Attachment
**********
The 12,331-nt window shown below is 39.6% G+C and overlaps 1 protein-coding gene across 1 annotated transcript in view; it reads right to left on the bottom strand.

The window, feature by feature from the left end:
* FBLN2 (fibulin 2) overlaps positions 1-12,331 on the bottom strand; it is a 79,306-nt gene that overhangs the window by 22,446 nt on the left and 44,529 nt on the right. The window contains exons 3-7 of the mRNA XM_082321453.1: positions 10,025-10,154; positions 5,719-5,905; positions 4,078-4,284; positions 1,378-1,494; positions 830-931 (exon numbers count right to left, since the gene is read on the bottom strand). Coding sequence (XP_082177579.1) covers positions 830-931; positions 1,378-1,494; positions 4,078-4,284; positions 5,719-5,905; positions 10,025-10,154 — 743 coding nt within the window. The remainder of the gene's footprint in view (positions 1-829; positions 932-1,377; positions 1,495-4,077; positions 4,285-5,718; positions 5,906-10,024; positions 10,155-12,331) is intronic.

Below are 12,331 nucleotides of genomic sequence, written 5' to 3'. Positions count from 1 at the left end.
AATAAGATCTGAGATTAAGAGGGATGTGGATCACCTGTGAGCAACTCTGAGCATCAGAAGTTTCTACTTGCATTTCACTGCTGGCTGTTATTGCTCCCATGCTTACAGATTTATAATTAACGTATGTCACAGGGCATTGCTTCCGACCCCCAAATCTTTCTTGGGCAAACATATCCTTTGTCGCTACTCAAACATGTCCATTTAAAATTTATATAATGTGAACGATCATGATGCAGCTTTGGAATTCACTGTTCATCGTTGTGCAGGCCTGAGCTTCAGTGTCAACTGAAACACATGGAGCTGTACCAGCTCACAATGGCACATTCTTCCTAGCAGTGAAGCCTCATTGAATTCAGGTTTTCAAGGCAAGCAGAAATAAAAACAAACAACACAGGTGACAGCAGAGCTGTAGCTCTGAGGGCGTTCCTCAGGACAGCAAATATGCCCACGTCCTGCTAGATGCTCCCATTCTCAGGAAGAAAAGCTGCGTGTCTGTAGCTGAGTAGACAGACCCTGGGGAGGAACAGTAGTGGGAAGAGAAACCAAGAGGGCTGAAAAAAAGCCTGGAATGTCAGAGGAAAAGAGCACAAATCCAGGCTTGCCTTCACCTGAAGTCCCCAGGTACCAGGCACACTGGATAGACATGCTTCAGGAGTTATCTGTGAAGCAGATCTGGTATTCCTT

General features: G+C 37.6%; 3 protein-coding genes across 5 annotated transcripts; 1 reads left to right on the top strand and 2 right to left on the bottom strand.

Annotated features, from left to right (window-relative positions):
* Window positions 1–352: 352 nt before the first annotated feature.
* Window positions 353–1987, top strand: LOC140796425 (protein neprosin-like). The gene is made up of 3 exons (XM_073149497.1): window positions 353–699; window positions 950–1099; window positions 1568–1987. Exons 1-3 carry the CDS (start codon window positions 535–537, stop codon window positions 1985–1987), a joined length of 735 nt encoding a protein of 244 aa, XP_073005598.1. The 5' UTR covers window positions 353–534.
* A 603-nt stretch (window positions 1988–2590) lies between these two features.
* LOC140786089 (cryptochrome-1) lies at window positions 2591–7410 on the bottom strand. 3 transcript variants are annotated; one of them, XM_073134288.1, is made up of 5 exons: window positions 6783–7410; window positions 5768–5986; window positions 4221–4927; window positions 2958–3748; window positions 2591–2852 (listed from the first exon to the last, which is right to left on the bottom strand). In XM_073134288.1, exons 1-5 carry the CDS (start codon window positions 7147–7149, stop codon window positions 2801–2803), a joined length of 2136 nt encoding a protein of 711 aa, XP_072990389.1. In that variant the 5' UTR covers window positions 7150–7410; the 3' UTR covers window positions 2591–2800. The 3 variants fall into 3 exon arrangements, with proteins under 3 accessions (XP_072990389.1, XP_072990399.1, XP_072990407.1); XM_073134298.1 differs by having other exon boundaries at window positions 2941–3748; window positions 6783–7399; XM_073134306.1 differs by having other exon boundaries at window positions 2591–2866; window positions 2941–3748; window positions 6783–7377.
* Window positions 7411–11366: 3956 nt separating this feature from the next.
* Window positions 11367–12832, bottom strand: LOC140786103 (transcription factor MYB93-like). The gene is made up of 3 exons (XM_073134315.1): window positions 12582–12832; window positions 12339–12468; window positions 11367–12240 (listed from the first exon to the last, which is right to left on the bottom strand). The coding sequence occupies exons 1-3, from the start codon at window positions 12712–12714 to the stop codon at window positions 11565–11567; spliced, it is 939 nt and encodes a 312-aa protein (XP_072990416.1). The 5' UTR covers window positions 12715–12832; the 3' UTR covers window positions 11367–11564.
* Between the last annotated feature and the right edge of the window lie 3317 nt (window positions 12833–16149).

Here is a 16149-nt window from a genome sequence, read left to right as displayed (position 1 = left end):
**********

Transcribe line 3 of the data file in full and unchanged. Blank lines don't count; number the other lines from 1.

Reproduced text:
* FBLN2 (fibulin 2) overlaps positions 1-12,331 on the bottom strand; it is a 79,306-nt gene that overhangs the window by 22,446 nt on the left and 44,529 nt on the right. The window contains exons 3-7 of the mRNA XM_082321453.1: positions 10,025-10,154; positions 5,719-5,905; positions 4,078-4,284; positions 1,378-1,494; positions 830-931 (exon numbers count right to left, since the gene is read on the bottom strand). Coding sequence (XP_082177579.1) covers positions 830-931; positions 1,378-1,494; positions 4,078-4,284; positions 5,719-5,905; positions 10,025-10,154 — 743 coding nt within the window. The remainder of the gene's footprint in view (positions 1-829; positions 932-1,377; positions 1,495-4,077; positions 4,285-5,718; positions 5,906-10,024; positions 10,155-12,331) is intronic.